The association between abortion training and obstetrics and gynecology resident competence and intention to provide abortion care before Dobbs

Jema K. Turk, Jody E. Steinauer, Nikki Zite, Tony Ogburn, Sarah Horvath

Research output: Contribution to journalArticlepeer-review

Abstract

Objective: To assess the role of abortion training in fourth-year obstetrics and gynecology (OBGYN) residents’ abortion care competence and practice intentions before the Dobbs decision. Study design: This is a planned secondary analysis of survey data of fourth-year U.S. OBGYN residents. Abortion training was defined as ‘routine’ if automatically included in schedules, ‘‘optional’’ if not scheduled but available, and ‘‘not available’’. Self-assessed competence was defined as feeling prepared to independently provide care. Participants were asked about their competence and post-residency intentions to provide specific aspects of pregnancy loss and induced abortion care. Results: Of 1241 fourth-year residents, 885 (71%) completed the questions of interest. For each skill, more residents with routine training reported competence compared to those with less comprehensive training. More residents with routine training reported intentions to include abortion care in practice (422, 79%) compared to residents with optional (171, 66%) or no training (51, 55%), p < 0.001). Residents with routine training were nearly six times more likely to intend to provide medication abortion post-residency compared to residents without training; more residents in all groups reported intentions to provide care for pregnancy loss compared to abortion. Conclusions: Pre-Dobbs, residents with routine abortion training had greater self-assessed competence in abortion care than those with optional or no training and were more likely to intend to provide this after residency. Given the evolving impacts of the 2022 reversal of Roe v Wade, residency training programs must work to ensure routine access to legally permissible abortion training as routine training is associated with intention to provide fundamental, reproductive healthcare. Implications: Routine training in abortion care during OBGYN residency is associated with higher competence and intention to provide post-residency – availability of this training Is severely compromised in restricted states post-Dobbs.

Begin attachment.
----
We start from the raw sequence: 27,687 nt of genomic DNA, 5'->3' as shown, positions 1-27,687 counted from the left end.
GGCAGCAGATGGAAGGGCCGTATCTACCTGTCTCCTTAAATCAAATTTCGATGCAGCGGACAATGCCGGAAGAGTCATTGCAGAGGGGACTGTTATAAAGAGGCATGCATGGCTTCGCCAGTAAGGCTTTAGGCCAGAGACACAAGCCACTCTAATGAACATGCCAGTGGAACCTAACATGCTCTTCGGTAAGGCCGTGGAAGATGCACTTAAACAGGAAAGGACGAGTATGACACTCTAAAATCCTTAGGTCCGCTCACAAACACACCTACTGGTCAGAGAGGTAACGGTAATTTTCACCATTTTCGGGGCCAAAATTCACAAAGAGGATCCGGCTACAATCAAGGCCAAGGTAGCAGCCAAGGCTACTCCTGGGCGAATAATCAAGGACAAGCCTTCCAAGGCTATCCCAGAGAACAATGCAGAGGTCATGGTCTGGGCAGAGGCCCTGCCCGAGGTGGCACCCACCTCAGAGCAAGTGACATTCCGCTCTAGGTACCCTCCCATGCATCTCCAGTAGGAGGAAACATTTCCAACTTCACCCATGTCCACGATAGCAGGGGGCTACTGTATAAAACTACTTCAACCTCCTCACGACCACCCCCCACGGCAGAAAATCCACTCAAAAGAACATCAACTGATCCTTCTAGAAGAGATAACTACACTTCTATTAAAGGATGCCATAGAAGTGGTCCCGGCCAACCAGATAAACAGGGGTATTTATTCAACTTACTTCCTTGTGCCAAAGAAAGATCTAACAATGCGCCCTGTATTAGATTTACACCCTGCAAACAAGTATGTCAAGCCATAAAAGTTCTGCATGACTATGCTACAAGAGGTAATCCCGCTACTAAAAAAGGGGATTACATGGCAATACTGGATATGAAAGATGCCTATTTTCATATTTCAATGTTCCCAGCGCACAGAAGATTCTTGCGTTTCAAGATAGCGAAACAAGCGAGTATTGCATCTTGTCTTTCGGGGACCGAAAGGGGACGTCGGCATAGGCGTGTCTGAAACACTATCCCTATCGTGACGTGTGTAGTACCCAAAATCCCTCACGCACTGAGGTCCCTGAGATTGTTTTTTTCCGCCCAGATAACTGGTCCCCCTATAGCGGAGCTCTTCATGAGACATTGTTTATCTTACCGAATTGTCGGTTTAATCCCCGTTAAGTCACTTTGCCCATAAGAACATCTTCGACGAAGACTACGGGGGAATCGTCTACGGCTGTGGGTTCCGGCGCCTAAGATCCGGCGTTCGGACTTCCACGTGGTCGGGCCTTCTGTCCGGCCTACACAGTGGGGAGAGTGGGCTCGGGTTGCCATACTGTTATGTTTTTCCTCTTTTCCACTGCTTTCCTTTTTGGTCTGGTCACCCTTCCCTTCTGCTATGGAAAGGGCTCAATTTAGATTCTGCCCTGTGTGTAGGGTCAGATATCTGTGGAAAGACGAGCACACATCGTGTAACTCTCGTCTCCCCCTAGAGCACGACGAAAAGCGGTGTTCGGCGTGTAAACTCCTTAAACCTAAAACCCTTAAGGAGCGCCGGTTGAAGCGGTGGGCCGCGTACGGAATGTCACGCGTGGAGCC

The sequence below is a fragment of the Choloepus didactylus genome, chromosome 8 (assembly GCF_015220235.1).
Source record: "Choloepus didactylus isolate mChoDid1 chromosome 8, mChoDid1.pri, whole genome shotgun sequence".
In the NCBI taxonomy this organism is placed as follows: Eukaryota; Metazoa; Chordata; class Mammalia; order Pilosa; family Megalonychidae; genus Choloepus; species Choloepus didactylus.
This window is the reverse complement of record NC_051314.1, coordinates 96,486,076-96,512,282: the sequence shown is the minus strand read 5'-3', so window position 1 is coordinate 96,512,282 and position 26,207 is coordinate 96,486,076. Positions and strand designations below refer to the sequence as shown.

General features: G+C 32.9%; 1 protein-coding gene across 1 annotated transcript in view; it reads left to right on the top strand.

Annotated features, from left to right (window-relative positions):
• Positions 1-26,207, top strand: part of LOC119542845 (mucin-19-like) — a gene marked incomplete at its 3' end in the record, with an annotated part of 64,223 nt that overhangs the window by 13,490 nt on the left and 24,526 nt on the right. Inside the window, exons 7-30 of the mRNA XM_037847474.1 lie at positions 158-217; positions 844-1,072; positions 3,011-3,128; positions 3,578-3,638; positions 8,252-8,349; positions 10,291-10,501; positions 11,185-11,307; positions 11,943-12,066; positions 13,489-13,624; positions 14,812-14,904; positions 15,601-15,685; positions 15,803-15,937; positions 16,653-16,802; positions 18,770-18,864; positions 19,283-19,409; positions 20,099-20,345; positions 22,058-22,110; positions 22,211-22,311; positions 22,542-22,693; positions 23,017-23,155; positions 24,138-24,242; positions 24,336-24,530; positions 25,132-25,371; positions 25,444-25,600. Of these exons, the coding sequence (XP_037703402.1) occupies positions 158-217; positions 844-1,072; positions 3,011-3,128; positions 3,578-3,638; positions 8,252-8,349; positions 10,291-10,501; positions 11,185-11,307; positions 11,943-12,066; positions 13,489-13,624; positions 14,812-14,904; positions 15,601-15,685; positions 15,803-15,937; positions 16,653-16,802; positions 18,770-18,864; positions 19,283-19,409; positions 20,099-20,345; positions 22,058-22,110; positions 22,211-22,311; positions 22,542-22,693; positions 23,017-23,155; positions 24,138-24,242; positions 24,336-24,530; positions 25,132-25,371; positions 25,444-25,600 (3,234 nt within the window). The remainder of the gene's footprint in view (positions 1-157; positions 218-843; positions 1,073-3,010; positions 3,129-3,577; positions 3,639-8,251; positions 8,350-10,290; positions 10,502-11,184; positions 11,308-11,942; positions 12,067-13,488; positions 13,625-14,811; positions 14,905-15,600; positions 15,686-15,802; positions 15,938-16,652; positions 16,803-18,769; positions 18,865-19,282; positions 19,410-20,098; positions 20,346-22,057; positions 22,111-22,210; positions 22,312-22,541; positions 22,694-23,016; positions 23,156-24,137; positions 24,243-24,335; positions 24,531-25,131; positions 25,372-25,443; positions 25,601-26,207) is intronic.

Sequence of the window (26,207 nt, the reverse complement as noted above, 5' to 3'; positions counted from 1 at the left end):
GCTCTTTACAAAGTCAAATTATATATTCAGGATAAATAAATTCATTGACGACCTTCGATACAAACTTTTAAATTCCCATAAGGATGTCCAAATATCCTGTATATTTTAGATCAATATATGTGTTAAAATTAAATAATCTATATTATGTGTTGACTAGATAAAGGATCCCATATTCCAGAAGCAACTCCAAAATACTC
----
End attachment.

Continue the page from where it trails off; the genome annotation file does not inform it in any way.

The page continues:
Original languageEnglish (US)
Article number110358
JournalContraception
Volume132
DOIs
StatePublished - Apr 2024
Externally publishedYes

Keywords

  • Abortion
  • Access
  • Competence
  • Dobbs
  • Residency
  • Training

ASJC Scopus subject areas

  • Obstetrics and Gynecology
  • Reproductive Medicine

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